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Retailers, restaurateurs in uneasy real estate situations

By Sam Lounsberry

Staff Writer

Boulder retailers and restaurateurs are facing challenging real estate costs in a local business environment likely to continue squeezing independent merchants, a city consultant warned in a December report.

After collecting survey results from 42 retail and foodservice restaurants in Boulder, with respondents skewed toward downtown businesses, city-hired Gruen Gruen + Associates examined the sales data and costs for each business accrues to occupy its space.

The consultant found commercial landlords’ practice of passing along costs like property taxes, building insurance and maintenance is having an impact.

“Attraction and retention of smaller, independent merchants is likely to be become more challenging under status-quo,”


Server Kaylie Gormley brings a lunch order to Cody Hollenbeck, right, Seth Wilkinson, center, and Sara Shirley at the Walnut Cafe on Friday afternoon in Boulder. Dana Derichsweiler, who owns the restaurant and is not pictured, said the boom in housing development in the Boulder Junction area, near 30th and Pearl Streets, has helped her business with extra foot traffic. A December report shows independent Boulder retailers and restaurateurs like Walnut Cafe are facing challenging real estate costs in a local business environment likely to continue squeezing them.

Photos by Jeremy Papasso / Staff Photographer

C. Howard Hall, of Denver, sorts through records while shopping at Bart’s Record Shop on Friday afternoon in Boulder. Some independent retailers in Boulder are facing high real estate costs as compared to their sales.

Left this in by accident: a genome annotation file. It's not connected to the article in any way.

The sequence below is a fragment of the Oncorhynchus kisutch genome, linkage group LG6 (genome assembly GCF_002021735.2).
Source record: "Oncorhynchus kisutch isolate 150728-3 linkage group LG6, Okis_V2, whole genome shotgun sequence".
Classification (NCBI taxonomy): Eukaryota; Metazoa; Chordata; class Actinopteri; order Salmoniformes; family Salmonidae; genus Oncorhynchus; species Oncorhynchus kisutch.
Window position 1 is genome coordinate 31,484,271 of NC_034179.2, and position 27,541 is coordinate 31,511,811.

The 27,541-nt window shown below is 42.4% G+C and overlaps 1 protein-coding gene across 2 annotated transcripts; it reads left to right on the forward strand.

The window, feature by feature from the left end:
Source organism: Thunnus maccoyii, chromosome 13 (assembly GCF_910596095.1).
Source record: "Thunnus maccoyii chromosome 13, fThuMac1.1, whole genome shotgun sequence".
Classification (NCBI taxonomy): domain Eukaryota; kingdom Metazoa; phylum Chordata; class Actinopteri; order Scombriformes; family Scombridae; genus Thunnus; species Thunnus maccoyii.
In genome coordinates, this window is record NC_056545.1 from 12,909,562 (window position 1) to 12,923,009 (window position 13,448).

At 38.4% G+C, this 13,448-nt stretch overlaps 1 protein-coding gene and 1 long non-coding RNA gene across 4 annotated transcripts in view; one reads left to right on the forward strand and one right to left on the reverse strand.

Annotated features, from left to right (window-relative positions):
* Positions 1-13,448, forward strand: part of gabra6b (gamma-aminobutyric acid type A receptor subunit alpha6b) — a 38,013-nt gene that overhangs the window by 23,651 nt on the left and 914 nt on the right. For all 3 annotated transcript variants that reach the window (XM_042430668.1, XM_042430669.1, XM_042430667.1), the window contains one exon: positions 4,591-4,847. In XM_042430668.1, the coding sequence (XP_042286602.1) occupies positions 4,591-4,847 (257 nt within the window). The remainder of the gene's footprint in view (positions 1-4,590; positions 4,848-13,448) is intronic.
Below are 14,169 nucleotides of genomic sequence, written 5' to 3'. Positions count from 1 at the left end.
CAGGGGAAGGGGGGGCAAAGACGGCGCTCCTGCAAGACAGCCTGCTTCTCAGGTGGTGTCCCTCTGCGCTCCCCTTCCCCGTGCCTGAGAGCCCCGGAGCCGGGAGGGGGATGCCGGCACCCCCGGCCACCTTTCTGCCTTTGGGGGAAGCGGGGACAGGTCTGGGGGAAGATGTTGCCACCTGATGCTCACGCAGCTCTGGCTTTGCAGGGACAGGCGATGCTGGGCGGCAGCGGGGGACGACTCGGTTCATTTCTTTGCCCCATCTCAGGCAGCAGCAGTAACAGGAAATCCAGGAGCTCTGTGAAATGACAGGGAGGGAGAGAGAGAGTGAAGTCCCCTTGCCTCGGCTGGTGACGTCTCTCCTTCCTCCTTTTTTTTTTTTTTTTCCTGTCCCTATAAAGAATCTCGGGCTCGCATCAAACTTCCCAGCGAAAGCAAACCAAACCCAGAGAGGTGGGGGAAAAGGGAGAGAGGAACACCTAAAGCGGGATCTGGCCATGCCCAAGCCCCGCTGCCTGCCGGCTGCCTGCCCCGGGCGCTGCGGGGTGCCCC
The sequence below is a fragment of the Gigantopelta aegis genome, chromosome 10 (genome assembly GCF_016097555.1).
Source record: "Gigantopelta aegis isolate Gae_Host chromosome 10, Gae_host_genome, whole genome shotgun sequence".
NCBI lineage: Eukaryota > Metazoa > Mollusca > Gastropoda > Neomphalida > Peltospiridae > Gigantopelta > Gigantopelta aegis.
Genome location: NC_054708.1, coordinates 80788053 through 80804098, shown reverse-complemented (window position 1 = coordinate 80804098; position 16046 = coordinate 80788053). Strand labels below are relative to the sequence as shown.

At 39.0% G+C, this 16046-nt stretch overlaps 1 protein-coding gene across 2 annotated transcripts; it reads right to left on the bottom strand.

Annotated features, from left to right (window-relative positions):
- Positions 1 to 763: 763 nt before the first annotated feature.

the Gruen report stated. “Most merchants responding to the survey anticipate that costs will continue to increase faster than sales and for at least one-third of them, real estate occupancy and payroll costs are already a significant challenge to viable operations.”

Payroll costs may be set to increase for some businesses, too, with City Council at its retreat last month placing emphasis on exploring a minimum wage increase. Council is meeting with the Boulder County Commissioners on Monday with plans for a potential regional minimum wage hike to be discussed.

All but one of the 40 respondents that indicated their current lease arrangements reported paying rent on a “triple net” basis, meaning real estate taxes, insurance and maintenance are taken care of by the tenant.

Average annual occupancy cost is approximately $60 per square foot among the occupants. Base rents reported average about $43 per square foot or about 70% of total occupancy costs. Those costs are higher than recommended for most of the retailers and food-service businesses to remain viable, according to Gruen.

With 35 respondents to the survey answering questions about their real estate costs and annual sales, the study found a majority pay more than the suggested 10% of sales to occupy their spaces. About 29% of the respondents reported occupancy costs of at least 15% of sales, with another 26% reporting such costs of between 10% and 15% of sales. The remainder of respondents reported keeping costs below the 10% benchmark.

“Relative to estimated sales per square foot performance based on city sales tax receipts collected in 2018, asking rents and quoted expenses for available spaces appear inordinately high for three of the four districts — Central Area General Improvement District, University Hill General Improvement District, and Basemar — equaling 15 to 18% of district-wide sales,” the study stated. The Central Area General Improvement District roughly coincides with downtown Boulder.

The report also studied the Boulder Valley Regional Center, which coincides with the shopping area along 28th and 29th streets between Pearl Street and Arapahoe Avenue, but it did not fit this trend with sales and real estate cost comparisons.